Intimacy Textiles That React to Your Heart Rate

Intimacy Fabric

If Lady Gaga is looking for an outfit for her next performance, we might have found it. “Intimacy 2.0” from Studio Roosegaard and Anouk Wipprecht is a gorgeous, innovative (and slightly racy!) piece of textile technology. And it is certainly not for the faint of heart!

The fabric measures the wearer’s heart rate, and reacts to it.

When the heart is beating normally, nothing happens. But once the wearer gets nervous or excited, the heart rate goes up, and the fabric becomes transparent.

Intimacy Fabrics

The concept of intimacy textiles is a bold one that poses many considerations about context and connotation. A few flashy dresses have been constructed from the textile, which is comprised of leather and electrically sensitive foils, whose opacity changes in accordance with alterations in voltage.

Even without the statement from Roosegaarde confirming so, these garments were clearly designed with celebrity and the red carpet in mind.

And while the textile might not be well suited for casual everyday wear (unless you are very confident, which in case, go for it!) this seems like an odd concept for a high-pressure, public event such as the red carpet. Any hint of nerves and someone could wind up in the press for a “wardrobe malfunction.”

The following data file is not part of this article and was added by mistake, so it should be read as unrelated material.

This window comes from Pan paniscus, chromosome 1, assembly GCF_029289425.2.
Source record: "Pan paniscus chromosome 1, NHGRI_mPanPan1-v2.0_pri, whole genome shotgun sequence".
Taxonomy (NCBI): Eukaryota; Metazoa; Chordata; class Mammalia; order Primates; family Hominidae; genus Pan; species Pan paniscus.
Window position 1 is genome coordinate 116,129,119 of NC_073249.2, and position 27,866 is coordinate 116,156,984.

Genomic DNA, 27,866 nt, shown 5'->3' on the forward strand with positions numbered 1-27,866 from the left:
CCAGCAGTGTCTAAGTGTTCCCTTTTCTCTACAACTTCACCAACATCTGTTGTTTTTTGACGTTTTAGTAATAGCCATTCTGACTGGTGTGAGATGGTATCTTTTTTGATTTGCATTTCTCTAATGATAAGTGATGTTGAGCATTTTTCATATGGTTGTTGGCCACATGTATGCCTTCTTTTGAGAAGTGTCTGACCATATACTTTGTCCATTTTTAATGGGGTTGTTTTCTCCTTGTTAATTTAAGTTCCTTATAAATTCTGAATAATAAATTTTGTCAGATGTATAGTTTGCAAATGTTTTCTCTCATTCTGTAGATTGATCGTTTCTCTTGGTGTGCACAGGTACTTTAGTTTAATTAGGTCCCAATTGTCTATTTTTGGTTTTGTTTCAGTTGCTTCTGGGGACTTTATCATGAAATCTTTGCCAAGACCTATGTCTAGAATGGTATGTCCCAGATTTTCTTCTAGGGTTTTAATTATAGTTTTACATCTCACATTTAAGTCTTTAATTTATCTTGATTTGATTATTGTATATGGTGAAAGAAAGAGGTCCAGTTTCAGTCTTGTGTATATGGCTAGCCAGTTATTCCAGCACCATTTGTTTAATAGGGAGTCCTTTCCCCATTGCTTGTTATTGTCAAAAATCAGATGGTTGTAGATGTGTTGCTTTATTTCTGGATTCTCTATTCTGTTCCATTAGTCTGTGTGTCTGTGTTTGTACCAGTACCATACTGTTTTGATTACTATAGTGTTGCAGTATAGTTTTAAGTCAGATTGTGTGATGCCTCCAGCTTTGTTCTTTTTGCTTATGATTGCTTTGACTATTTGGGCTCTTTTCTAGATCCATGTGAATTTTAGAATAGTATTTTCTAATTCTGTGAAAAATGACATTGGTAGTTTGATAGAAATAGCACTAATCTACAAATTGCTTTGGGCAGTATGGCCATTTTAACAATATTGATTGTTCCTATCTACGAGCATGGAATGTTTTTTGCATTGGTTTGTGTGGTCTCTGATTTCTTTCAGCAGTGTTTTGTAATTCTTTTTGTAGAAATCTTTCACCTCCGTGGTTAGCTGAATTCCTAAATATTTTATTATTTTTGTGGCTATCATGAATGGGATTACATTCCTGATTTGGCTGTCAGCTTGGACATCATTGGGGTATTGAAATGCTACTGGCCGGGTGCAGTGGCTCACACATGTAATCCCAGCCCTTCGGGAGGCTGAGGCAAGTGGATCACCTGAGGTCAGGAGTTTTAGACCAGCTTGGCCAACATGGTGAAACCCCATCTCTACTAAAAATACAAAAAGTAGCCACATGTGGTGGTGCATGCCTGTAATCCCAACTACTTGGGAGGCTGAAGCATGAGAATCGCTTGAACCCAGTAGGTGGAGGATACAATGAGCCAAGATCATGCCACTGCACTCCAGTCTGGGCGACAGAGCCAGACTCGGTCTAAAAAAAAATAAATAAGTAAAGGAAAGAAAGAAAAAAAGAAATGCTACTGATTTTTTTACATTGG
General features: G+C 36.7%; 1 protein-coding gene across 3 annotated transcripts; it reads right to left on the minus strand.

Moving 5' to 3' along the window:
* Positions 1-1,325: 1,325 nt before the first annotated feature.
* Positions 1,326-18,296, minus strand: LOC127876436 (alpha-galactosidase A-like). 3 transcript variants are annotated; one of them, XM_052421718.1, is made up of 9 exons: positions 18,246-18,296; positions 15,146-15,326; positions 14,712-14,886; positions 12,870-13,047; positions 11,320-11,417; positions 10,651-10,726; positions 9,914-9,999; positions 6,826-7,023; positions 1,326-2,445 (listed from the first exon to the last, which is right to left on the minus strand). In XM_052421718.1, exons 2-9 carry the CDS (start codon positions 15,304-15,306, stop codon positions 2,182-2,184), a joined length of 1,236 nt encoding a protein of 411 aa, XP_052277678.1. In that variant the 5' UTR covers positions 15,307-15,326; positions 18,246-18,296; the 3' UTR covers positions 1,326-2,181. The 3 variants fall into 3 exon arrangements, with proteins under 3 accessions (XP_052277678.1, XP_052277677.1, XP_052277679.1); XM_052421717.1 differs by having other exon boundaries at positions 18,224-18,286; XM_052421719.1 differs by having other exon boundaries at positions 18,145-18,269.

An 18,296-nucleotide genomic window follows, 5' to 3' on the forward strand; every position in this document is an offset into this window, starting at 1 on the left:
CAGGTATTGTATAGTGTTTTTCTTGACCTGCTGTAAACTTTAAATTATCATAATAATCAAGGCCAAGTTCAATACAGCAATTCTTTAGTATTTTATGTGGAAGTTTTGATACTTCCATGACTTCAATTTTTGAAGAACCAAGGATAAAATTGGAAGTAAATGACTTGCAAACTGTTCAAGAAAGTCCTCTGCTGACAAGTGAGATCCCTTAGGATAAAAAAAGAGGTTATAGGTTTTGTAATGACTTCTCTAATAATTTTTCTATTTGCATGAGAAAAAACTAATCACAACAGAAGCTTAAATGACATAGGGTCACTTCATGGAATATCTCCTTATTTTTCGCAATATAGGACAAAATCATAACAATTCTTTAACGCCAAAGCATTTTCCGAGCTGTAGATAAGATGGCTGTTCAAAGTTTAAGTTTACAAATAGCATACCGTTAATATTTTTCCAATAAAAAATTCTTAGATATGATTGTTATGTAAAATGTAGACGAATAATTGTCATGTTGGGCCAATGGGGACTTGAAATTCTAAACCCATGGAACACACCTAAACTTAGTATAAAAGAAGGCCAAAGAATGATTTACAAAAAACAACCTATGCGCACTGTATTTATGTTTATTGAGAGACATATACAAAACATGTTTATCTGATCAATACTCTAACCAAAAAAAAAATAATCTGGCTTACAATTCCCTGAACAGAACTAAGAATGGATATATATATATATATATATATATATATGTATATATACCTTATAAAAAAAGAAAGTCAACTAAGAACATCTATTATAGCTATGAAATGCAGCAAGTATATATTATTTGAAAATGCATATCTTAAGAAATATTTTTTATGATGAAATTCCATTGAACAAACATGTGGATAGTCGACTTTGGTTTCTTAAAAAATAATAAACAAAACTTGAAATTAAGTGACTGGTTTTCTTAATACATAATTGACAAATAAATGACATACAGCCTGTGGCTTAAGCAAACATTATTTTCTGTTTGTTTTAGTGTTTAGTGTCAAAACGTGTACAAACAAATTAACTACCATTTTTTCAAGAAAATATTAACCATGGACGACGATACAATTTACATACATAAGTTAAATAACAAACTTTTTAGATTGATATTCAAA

Intimacy Textile Design

It would however, be an interesting piece to incorporate into a performance, particularly for an artist who could push the conceptual aspect of the textile (we’re looking at you Gaga, Beyonce!).

The textile can be interpreted in different ways: it can highlight the typical sex appeal pop performances are famous for, and it can also be manipulated to make a commentary on it, depending on the context in which it is presented.

Currently Studio Roosengaarde is developing an Intimacy 3.0 haute couture line for both women AND men.

Jessica Bucci

Jessica has been trained in a wide variety of textile and fiber processes, traditional as well as computer-aided, which she uses in both her design and sculptural work. Jessica has also served as a teaching assistant for beginning weavers and drawers.